But having said that, literary theory, which I have always regarded at best as a form of mental tyre-kicking when studying literature, has always been incomprehensible to ordinary readers and, unfortunately, has served to alienate them from literary criticism over the last forty years. This is where existential criticism scores because it can readily involve the ordinary reader in its ethic.
It is true that when we think, say, of a particular novel, how we read and understand it, we cannot separate it from what we know, or think we know, about the author. The fact that we have knowledge of Colin Wilson’s life in London in the 1950s affects the way we read parts of Adrift in Soho or The Glass Cage, for example. But we have to bear in mind that all such familiar valorisations of the author are unavoidably compromised. The relationship between life and work is extremely complex and highly mediated, and knowledge of an author’s life by no means necessarily provides a key to the literary text. We cannot look inside an author’s mind, and can never know anything about his or her psychology or approach to life, or ‘relation to humanity’, with any certainty at all. Our identifications with and ideas about authors are, in the end, themselves forms of fiction open to interpretation.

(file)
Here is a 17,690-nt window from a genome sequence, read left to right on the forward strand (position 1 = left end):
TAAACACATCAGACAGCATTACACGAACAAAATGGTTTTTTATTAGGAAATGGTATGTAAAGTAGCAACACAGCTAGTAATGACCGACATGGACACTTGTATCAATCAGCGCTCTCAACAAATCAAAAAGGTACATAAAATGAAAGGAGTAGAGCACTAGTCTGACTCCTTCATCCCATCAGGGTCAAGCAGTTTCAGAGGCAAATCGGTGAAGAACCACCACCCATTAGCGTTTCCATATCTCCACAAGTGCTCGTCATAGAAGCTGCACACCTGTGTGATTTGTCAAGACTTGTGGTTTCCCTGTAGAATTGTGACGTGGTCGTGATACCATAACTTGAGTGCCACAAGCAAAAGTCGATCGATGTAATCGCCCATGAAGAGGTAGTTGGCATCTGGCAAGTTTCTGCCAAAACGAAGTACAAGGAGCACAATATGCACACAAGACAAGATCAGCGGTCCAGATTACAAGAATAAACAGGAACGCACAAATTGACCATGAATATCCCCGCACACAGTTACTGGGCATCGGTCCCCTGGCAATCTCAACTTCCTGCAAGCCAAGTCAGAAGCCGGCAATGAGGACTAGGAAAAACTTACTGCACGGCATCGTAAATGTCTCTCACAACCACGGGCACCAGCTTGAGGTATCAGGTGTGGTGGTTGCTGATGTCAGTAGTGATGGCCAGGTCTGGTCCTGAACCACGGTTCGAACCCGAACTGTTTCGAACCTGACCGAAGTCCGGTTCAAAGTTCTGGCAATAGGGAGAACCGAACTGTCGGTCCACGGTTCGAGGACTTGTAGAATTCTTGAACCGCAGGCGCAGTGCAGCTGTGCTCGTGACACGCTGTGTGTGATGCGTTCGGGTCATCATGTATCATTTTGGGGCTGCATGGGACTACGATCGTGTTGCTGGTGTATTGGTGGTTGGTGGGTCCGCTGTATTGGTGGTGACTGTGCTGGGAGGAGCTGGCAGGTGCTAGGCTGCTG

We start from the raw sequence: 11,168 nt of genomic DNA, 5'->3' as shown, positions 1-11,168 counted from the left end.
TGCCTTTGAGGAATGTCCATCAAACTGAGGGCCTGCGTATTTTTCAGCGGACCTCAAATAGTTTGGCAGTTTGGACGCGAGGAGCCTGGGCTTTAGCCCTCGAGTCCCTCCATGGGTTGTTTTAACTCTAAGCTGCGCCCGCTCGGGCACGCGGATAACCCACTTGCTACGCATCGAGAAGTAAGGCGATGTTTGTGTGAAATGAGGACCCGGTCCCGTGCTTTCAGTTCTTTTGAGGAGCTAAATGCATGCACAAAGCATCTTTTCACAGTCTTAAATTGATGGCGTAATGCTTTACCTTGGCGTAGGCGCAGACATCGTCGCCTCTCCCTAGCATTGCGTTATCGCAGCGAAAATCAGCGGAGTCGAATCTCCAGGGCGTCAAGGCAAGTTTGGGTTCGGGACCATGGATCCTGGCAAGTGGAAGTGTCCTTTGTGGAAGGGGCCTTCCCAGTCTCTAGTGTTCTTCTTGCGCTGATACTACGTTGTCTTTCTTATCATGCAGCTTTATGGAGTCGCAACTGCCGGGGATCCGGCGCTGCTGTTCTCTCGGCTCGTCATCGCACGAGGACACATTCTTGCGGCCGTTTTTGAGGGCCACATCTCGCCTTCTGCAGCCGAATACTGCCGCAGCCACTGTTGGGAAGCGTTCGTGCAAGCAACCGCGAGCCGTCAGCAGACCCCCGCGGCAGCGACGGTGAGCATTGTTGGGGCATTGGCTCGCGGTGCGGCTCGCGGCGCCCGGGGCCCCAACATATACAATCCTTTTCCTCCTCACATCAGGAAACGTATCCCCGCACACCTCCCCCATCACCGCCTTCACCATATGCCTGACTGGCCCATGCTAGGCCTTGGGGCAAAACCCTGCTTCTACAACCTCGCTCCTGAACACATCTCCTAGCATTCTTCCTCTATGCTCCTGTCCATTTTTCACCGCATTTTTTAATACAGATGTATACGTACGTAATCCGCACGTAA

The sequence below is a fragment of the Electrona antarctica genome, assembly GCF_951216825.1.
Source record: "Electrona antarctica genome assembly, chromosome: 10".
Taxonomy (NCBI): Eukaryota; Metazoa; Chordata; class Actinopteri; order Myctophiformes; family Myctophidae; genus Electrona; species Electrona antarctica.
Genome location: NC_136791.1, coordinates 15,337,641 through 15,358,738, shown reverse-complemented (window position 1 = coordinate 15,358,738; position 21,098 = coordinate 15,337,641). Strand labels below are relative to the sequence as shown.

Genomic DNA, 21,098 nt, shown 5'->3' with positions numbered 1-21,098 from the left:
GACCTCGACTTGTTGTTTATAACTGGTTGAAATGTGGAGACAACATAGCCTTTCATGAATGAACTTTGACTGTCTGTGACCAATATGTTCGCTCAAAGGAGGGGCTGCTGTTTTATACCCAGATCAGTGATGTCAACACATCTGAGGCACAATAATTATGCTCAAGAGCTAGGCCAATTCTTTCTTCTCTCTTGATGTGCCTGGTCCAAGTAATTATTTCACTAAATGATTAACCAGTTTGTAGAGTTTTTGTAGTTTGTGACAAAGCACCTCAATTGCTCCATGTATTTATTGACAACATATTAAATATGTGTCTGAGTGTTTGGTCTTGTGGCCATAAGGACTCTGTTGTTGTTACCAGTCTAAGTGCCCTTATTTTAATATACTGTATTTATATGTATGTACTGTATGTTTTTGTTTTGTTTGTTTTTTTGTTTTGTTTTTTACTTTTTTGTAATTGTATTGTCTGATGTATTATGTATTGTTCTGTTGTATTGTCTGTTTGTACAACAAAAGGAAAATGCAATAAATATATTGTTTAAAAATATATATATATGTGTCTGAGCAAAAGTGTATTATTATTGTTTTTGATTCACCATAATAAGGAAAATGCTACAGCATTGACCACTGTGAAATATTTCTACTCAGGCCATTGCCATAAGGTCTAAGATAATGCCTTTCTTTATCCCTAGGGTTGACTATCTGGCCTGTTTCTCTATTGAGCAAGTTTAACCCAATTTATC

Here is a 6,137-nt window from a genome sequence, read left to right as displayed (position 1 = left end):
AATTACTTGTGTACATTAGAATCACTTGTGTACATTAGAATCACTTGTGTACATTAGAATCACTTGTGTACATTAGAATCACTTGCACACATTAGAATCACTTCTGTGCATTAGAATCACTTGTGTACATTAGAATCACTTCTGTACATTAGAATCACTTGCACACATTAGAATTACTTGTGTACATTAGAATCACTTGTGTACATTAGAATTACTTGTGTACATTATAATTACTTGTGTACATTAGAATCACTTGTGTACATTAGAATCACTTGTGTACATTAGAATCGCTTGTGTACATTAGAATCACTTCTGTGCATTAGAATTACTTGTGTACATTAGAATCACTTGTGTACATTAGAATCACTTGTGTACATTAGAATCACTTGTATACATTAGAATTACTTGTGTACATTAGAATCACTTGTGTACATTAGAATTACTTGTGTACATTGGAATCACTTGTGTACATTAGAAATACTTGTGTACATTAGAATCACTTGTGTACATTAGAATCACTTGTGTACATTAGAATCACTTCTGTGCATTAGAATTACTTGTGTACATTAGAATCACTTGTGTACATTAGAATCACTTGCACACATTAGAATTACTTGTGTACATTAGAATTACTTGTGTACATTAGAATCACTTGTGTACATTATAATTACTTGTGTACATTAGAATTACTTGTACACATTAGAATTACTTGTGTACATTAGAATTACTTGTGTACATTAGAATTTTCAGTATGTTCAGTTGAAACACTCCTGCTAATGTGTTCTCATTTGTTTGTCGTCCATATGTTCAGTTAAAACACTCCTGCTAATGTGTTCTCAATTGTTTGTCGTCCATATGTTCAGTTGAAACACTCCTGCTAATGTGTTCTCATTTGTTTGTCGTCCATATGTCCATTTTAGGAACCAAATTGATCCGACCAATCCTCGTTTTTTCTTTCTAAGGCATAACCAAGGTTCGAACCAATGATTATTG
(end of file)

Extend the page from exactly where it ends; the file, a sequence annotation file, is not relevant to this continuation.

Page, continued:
This is why, although one can justify the use of existential literary criticism to develop a standard of meaning and a moral perception to help ascertain, from ‘the words on the page’, what we think a literary text fundamentally has to say about human existence, one would be misguided to make categorical statements about the inner or outer life of the author with a view to assisting this exercise.
* See my 'A Checklist for the Existential Critic', and my application of existential criticism to the movie Vanishing Pointelsewhere on this website.
Introduction to The Faces of Evil
Edited and with Foreword by Vaughan Rapatahana
Paupers’ Press (Colin Wilson Studies No. 22) £8.95, October 2013)
What happened to the actual book The Faces of Evil – ‘strikingly illustrated with historical reproductions and 30 original paintings’ – remains a mystery of Colin Wilson’s career during the 1970s.
New York publishers A&W planned to bring it out but it never appeared, and Wilson’s introduction, dated February 1976, is all that remains. At the time, Wilson had just completed his science fiction novel The Space Vampires, which was published in 1976, and was probably thinking about his next book, Men of Mystery (Dark Dimensions in the US), which came out in 1977.